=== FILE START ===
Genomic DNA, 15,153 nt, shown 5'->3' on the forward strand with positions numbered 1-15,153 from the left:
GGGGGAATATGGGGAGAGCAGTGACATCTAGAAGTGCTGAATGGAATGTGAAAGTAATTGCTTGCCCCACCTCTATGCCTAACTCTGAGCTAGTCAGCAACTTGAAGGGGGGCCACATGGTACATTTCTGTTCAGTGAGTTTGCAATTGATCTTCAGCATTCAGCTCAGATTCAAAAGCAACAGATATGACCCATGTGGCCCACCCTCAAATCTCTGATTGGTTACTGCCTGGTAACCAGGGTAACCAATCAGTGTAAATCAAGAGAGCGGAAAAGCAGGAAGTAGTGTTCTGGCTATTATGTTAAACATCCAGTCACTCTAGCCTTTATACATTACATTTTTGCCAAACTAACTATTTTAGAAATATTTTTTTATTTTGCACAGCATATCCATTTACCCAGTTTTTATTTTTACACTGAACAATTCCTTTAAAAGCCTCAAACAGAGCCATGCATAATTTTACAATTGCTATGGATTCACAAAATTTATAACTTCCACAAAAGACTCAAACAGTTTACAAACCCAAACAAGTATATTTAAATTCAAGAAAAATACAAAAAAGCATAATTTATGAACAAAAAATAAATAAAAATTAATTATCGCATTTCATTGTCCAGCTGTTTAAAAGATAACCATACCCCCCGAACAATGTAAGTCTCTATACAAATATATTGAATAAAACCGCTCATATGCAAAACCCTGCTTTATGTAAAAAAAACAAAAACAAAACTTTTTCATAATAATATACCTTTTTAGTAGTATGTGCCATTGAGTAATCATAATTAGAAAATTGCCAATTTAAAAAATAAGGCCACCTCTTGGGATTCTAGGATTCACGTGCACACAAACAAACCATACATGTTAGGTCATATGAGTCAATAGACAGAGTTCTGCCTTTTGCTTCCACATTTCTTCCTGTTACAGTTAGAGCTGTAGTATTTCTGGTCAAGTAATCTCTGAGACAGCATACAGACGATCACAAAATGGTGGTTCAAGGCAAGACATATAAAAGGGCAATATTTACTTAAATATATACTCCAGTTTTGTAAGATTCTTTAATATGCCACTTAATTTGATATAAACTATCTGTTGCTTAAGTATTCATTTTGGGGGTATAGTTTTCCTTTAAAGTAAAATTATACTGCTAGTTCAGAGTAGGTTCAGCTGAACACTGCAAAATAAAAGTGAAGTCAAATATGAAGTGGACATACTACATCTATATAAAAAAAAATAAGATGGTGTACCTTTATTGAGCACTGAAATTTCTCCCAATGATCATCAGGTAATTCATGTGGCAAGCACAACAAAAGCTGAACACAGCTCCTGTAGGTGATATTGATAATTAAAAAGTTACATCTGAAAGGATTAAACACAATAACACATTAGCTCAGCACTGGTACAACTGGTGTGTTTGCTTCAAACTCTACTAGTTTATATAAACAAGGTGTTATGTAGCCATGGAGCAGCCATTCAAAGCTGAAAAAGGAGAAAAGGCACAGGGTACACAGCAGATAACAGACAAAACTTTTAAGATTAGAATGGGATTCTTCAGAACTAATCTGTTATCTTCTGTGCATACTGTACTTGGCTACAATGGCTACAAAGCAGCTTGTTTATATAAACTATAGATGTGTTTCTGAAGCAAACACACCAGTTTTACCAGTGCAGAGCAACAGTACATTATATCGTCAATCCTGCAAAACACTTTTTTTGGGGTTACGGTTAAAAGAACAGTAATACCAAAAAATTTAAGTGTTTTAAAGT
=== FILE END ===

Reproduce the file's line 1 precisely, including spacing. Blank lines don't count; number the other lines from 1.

Genomic DNA, 15,153 nt, shown 5'->3' on the forward strand with positions numbered 1-15,153 from the left: